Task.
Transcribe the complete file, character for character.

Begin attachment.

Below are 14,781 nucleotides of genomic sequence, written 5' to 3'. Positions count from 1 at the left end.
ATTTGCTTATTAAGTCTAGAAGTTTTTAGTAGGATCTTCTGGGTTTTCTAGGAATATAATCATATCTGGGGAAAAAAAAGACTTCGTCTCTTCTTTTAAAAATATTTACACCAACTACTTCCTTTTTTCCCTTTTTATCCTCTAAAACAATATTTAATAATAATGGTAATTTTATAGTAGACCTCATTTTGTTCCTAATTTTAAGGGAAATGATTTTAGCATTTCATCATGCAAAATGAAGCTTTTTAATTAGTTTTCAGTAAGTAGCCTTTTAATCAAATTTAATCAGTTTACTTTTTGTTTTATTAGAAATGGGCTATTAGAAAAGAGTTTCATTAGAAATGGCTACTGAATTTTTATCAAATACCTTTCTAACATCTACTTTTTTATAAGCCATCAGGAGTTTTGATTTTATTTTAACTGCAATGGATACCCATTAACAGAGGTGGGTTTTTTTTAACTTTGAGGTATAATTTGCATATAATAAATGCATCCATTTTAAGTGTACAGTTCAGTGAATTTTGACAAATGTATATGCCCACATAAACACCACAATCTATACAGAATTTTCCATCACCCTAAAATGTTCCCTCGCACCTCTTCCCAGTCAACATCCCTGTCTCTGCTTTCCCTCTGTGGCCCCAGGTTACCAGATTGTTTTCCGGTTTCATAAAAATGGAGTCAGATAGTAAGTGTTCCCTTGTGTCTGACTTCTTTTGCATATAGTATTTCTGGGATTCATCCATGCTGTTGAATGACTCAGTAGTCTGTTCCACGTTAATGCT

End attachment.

Below are 14,781 nucleotides of genomic sequence, written 5' to 3'. Positions count from 1 at the left end.
ATTTGCTTATTAAGTCTAGAAGTTTTTAGTAGGATCTTCTGGGTTTTCTAGGAATATAATCATATCTGGGGAAAAAAAAGACTTCGTCTCTTCTTTTAAAAATATTTACACCAACTACTTCCTTTTTTCCCTTTTTATCCTCTAAAACAATATTTAATAATAATGGTAATTTTATAGTAGACCTCATTTTGTTCCTAATTTTAAGGGAAATGATTTTAGCATTTCATCATGCAAAATGAAGCTTTTTAATTAGTTTTCAGTAAGTAGCCTTTTAATCAAATTTAATCAGTTTACTTTTTGTTTTATTAGAAATGGGCTATTAGAAAAGAGTTTCATTAGAAATGGCTACTGAATTTTTATCAAATACCTTTCTAACATCTACTTTTTTATAAGCCATCAGGAGTTTTGATTTTATTTTAACTGCAATGGATACCCATTAACAGAGGTGGGTTTTTTTTAACTTTGAGGTATAATTTGCATATAATAAATGCATCCATTTTAAGTGTACAGTTCAGTGAATTTTGACAAATGTATATGCCCACATAAACACCACAATCTATACAGAATTTTCCATCACCCTAAAATGTTCCCTCGCACCTCTTCCCAGTCAACATCCCTGTCTCTGCTTTCCCTCTGTGGCCCCAGGTTACCAGATTGTTTTCCGGTTTCATAAAAATGGAGTCAGATAGTAAGTGTTCCCTTGTGTCTGACTTCTTTTGCATATAGTATTTCTGGGATTCATCCATGCTGTTGAATGACTCAGTAGTCTGTTCCACGTTAATGCT